Last year, Clark College saw a departure of a number of staff members of color, including Clark’s only counselor of color. Since then, students, faculty and staff of color have expressed that they continue to feel unsafe and unsupported by the college. Recent events have sparked a campus-wide dialogue about the racial diversity of the Clark community.
However, even before the wave of departures, the staff of color were already at a disadvantage. White people often draw conclusions and form opinions on people of color without even noticing it.
Carlos Castro, a sociology and criminal justice professor at Clark, is aware of how white students tend to perceive him.
“I don’t know if the students are aware [of their privilege],” Castro said. “They notice my last name and they already know that I’m Latino.”
One of the main issues Clark faces when it comes to recruiting diverse staff is the location, as Clark County’s demographics are a majority white, he said.
He added that people of color are not given the same opportunities as white people, which puts them at a disadvantage when applying for jobs.
“We are in one of the whitest areas in the country… and people [of color] are not given the same opportunities,” he said.
U.S. Census estimates of Washington populations from July 2018 show that white people make up 79.5 percent of the state’s population.
Castro also addressed the effect of President Trump on the conversation surrounding institutional racism and white privilege.
“The rhetoric [of the Trump administration] has been more divisive, there has been more polarization in this area and its community,” he said. “There is an issue that some people need to take into account in polarization, that people need to be [and feel] safe when they come to school.”
The Clark community needs to transform this message into one of unity and work to get rid of polarization, he said.
Castro believes that white students are becoming more aware of their privilege, citing daily news coverage and examples of racism in society as the impetus for students’ increased awareness.
Castro has noticed that those who refute ideas of white privilege are typically lower income white students. Typically these students are not aware of their privilege, but once they are given examples of privilege they start to understand, he said.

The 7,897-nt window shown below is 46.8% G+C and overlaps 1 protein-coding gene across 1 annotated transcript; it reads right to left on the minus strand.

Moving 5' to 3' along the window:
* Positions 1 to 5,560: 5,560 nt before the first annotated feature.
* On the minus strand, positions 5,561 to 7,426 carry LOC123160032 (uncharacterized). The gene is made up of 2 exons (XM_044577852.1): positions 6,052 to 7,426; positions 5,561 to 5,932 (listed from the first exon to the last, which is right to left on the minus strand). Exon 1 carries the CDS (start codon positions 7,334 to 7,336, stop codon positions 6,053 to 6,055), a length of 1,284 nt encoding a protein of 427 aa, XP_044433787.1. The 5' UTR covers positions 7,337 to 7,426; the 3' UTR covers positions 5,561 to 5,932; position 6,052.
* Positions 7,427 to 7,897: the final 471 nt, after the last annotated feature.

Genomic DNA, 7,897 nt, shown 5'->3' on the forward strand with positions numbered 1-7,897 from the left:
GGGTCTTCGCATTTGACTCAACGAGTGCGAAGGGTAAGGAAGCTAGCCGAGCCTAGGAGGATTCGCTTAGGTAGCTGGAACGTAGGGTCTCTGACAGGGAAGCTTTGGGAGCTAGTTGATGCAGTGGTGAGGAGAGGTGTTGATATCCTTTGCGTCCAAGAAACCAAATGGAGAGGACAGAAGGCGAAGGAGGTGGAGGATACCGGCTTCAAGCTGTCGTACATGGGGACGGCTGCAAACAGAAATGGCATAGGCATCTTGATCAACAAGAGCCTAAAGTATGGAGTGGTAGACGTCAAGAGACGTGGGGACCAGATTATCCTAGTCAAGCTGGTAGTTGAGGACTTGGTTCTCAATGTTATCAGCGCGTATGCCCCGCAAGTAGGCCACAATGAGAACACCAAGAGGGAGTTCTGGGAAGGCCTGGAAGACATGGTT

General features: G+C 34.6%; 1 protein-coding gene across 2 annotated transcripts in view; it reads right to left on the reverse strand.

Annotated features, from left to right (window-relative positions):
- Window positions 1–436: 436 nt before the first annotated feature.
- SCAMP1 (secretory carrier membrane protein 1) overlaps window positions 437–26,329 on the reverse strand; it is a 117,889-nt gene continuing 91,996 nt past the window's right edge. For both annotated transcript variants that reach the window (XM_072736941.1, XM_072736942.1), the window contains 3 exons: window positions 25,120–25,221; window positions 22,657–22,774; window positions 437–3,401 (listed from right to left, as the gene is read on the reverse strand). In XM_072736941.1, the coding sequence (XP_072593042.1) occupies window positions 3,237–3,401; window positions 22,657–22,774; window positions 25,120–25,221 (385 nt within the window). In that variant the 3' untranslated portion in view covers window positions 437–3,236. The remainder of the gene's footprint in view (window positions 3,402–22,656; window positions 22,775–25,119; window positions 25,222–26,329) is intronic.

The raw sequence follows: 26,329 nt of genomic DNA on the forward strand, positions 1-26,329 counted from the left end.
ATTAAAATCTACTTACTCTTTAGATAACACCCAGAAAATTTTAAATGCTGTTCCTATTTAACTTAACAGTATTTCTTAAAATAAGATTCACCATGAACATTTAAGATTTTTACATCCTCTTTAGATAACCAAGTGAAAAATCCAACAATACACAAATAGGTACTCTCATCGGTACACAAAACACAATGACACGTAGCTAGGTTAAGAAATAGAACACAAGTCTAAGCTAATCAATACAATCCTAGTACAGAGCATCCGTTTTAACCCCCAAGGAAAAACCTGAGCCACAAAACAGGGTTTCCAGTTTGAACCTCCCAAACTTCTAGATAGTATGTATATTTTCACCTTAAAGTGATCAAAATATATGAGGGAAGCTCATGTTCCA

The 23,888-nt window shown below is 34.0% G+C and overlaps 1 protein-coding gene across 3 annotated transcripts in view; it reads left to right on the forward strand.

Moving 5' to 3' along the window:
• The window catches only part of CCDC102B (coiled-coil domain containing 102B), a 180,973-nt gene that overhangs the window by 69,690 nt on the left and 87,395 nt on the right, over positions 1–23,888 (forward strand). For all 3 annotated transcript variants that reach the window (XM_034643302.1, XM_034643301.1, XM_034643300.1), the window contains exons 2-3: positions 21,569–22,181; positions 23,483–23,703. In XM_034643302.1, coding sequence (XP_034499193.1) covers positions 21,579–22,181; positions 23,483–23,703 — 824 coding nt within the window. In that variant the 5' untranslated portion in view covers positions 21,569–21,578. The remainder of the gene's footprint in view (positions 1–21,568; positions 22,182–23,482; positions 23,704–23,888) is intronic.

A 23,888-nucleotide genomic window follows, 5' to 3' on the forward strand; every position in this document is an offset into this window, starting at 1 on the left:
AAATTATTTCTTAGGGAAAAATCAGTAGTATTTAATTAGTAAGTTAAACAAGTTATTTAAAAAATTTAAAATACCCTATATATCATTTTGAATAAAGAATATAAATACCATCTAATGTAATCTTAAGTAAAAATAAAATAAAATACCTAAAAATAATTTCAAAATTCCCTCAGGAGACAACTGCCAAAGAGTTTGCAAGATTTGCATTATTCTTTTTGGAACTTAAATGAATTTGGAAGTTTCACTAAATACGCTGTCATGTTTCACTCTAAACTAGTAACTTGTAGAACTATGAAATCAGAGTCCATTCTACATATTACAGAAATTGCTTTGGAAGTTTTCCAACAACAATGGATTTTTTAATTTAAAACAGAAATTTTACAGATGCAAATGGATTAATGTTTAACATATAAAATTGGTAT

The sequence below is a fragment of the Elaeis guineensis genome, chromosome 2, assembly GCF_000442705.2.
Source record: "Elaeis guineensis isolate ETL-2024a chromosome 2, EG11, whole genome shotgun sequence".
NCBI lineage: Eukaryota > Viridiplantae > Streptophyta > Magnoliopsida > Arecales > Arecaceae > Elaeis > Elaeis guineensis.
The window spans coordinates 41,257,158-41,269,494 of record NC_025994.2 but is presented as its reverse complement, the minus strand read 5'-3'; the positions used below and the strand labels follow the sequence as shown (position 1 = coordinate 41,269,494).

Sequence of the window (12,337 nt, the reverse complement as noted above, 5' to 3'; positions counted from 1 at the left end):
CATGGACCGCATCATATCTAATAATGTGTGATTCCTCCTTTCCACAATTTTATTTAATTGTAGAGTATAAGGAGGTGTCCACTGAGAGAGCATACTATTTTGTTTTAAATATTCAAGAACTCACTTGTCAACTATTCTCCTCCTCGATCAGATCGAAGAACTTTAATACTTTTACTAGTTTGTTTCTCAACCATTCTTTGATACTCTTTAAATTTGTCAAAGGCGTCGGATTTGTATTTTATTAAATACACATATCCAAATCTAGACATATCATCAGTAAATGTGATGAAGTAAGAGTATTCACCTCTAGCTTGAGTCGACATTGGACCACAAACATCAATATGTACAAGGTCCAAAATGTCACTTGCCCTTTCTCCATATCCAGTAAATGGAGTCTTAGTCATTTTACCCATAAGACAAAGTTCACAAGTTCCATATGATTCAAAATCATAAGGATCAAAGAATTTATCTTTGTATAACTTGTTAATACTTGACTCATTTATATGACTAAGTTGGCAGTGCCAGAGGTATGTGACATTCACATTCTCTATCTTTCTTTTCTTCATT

“Most of my students are young people and they don’t have much experience, so we have to teach them about their privilege,” he said. ”They are aware of racial issues, however.”
In Castro’s classes, students begin to learn about white privilege around the fifth week of class, with continued discussions until the end of the quarter.
During the fall quarter, however, many students were already talking about privilege and racism. In October, Patriot Prayer, a far-right protest group, announced their intent to come to Clark, resulting in college administration canceling classes on the day of the rally.
Students were also more aware of white privilege while voting in midterm elections, Castro said.
“Another comment you hear people say is that we had an African American president, African American singers and that makes us equal now,” he said. “However, when you look at systemic racism; who are the people in power, who has more wealth, who is more likely to be incarcerated, then you realize there is still inequality, and it privileges people who are white.”
Castro believes this illusion of equality is more pervasive now than ever. After Barack Obama’s time in office as the first African American president, many people still use his success as evidence of equality, he said.
However, students are starting to see the falsehoods of this narrative and notice their own privilege. This, in turn, influences their votes, Castro said.
Ultimately, Castro believes education to be the key to change.
Castro hopes that people will start to find more solutions to problems like privilege through education and realize the racist history that comes along with most of the public policy that we have inherited as a society, he said.